Why does a Faraday cage still work if it's mesh and not a solid conductor? Is it that all you need is enough material for charges to sufficiently reconfigure in order to counterbalance an external electric field?

Also, is there a known mathematical relationship that describes how "thin" you can spread the Faraday cage before it ceases being effective at "stopping" an electric field of a certain magnitude?


1 Answer 1

  1. It doesn't quite eliminate all the electric field. In practice, one often tries to eliminate stay fields from lower frequency fields (i.e. the 60Hz current from the wall) so one only needs a mesh with lattice of some fraction of the wavelength of the components to eliminate.

  2. Real conductors have a finite conductivity $\sigma$, and the electric field decreases exponentially inside the conductor, with amplitude decaying as $e^{-z/d}$ for a distance $z$ inside the conductor. The so-called skin-depth can be found (in the approximation of a "good conductor" where $\sigma\gg \epsilon\omega$) as $d\sim \sqrt{\frac{2}{\mu_0\sigma\omega}}$ where $\omega$ is the frequency of the signal in rad/sec. Thus a thickness of a few skin depths will be enough to practically completely stop the field from penetrating through the conductor.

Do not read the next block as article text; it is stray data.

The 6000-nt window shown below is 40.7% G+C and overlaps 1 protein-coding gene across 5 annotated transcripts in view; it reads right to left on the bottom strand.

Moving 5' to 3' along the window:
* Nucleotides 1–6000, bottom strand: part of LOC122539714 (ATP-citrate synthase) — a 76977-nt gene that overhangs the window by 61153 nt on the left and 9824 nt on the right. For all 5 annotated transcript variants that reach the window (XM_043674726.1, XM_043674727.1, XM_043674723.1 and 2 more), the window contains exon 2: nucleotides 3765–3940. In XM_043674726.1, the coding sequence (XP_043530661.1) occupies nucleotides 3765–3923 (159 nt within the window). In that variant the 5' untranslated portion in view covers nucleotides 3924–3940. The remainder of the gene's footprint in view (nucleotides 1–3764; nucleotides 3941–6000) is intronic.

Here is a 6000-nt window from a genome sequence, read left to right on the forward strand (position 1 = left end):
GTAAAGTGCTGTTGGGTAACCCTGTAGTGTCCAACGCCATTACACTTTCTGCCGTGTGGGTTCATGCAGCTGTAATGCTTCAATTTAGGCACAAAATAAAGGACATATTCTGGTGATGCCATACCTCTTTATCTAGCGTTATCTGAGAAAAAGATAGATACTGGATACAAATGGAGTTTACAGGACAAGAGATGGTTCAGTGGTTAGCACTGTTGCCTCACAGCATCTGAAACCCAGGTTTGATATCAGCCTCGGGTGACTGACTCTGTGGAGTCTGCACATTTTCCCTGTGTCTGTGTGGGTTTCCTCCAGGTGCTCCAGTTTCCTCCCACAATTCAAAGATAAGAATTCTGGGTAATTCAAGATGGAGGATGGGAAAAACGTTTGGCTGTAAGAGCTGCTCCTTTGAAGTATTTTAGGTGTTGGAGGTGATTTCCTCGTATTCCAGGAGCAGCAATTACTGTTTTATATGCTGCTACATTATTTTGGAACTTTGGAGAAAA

• $\begingroup$ forgive my ignorance but you said that faraday cages are used for low frequency fields like 60hz but I often see people using it to block GSM signals which are between 400MHz and 1900MHz $\endgroup$
    – Trey
    Commented Apr 24, 2020 at 15:50
  • 1
    $\begingroup$ @Trey it is possible to do this using a small mesh for then the “cage” is basically a continuous reflecting surface. $\endgroup$ Commented Apr 24, 2020 at 16:29

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